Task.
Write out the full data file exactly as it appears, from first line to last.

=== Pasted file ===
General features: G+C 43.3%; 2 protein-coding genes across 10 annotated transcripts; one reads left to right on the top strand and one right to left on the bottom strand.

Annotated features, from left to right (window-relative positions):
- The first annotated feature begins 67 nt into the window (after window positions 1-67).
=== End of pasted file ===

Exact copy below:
General features: G+C 43.3%; 2 protein-coding genes across 10 annotated transcripts; one reads left to right on the top strand and one right to left on the bottom strand.

Annotated features, from left to right (window-relative positions):
- The first annotated feature begins 67 nt into the window (after window positions 1-67).